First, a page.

The deep dive into Workers Cooperatives continues in the Cooperators Podcast. Last week we talked with Esteban Kelly of the U.S. Federation of Worker Cooperatives. This week it’s Melissa Hoover, executive director of Democracy at Work Institute, self described think and do tank that is doing a lot of thinking about worker cooperatives and how to form more of them, and how to position them to succeed.
Hoover throws out lots of big ideas in this podcast but a key thought is that just maybe for many of us, as home ownership becomes but a dream, the real way to personal equity is a share of a business.
According to her for many workers that just may be a new, 21st century reality and it is a compelling driver for the belief that we will be seeing a surge in the numbers of new worker cooperatives.
Many of those co-ops likely will be in service businesses. Healthcare. Home care. Gateway jobs into the economy and if the worker can also be an owner, how great is that.
A technical point. We started this podcast using one service but ran afoul with technical difficulties. In this podcast you will hear my recap of that short conversation. And then you will hear the actual podcast recording – using a different service – with Hoover.
I kept that four minute starter recording however. For those who want to hear it, here’s the link. It’s audible but the clicks and strange noises are annoying.
You want to make new account opening easy and fraudsters want to exploit that loophole to rob your credit union.
That is the gist of today’s podcast with Hakan Nordfjell, head of digital banking at Gemalto. He tells about fraudster tricks and also the way financial institutions are fighting back.
He also warns that all your personal information is on the dark web and ready for fraudsters to exploit. PII – personally identifiable information – just isn’t enough to open new accounts securely today. You need more weapons. Nordfjell tells what.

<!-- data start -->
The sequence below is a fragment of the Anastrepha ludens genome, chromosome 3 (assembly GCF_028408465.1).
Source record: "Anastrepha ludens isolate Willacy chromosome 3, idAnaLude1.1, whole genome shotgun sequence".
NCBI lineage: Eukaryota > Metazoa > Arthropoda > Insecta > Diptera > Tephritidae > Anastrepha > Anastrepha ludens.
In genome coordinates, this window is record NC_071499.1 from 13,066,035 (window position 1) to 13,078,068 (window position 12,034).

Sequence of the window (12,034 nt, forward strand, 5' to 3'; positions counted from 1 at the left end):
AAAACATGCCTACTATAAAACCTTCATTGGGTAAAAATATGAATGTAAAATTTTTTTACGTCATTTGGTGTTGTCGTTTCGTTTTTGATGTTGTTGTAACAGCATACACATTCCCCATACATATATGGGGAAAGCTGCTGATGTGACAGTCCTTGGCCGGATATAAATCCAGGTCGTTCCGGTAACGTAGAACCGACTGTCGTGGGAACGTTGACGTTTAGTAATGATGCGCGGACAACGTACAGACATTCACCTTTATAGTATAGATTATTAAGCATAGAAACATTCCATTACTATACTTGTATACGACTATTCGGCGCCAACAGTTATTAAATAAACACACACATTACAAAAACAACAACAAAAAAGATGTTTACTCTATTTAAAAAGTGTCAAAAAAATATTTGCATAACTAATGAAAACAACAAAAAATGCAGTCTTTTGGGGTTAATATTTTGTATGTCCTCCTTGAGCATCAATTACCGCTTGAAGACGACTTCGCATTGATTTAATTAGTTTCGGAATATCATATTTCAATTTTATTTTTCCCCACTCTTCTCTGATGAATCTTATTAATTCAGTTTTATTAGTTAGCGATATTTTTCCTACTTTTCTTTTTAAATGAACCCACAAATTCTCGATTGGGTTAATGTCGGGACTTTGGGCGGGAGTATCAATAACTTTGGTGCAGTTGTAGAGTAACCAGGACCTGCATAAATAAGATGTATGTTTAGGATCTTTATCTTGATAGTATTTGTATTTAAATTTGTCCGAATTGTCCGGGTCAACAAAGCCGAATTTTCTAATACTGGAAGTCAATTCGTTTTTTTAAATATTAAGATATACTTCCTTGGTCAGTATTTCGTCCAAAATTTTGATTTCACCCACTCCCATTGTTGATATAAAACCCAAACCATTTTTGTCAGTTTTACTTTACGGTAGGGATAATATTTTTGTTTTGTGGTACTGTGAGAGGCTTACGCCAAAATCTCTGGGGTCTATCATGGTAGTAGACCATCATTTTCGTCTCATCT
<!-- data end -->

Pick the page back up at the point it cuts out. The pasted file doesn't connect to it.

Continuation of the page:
This is information you need to know to protect your institution in what could be called the New Account Opening Wars.
I remember sitting in my rental car, typically for an hour, maybe longer, just waiting to get through the Newry border crossing that separated Northern Ireland from Ireland. It was always tense. That’s because, occasionally, bombs detonated and I did not want to be there when it happened.
Checks at the border, at least as regarded me, were always perfunctory.
It was the wait that got to me.
The drive time from Dublin to Belfast – my usual route in those days – is about two hours.
Plus the wait at the border.
Wasted time. Pointless anxiety.
I cheered when the border checkpoints came down 20 years ago.
I’m not cheering anymore.
That’s because, as part of the Brexit deal or no deal, the specter rises of the 310 mile border again sprouting check points and, yes, fences, maybe even walls. At one point there were 208 crossings and, over the years, I probably crossed at 20 of them and they all were nerve wracking and a time waster.
A hard border is very possible and even if you have no plans to go to Ireland and cross into the six counties, or vice versa, this just may impact you.
Pretty much everybody knows putting in a hard border in Ireland is nuts – but the EU and the UK are playing a game of chicken and it’s hard to say who’ll blink.
So a dumb border may in fact go up.
Exactly as steeper walls between the US and Mexico may.
Suddenly there appears to be a lot of interest in wall building.
Who knows where wall mania will erupt next?
As a business traveler, I just hate that. I remember – it wasn’t that long ago – when we had essentially no border controls with Canada. Maybe some people were stopped but I know I wasn’t. I did not even show a passport on the first trips to Canada and I know that because I did not have a passport in those years.
Ditto Mexico. I vividly remember walking into Juarez from El Paso and an hour later, walking back across the border. No stops. I didn’t have a passport but it didn’t matter because nobody asked.
Europe of course used to have thousands of border checkpoints but the 1985 Shengen agreement wiped out most of them. You can cross from Austria into Germany, or Sweden into Denmark without a pause. And of course right now you can do similar crossing from Ireland into Northern Ireland.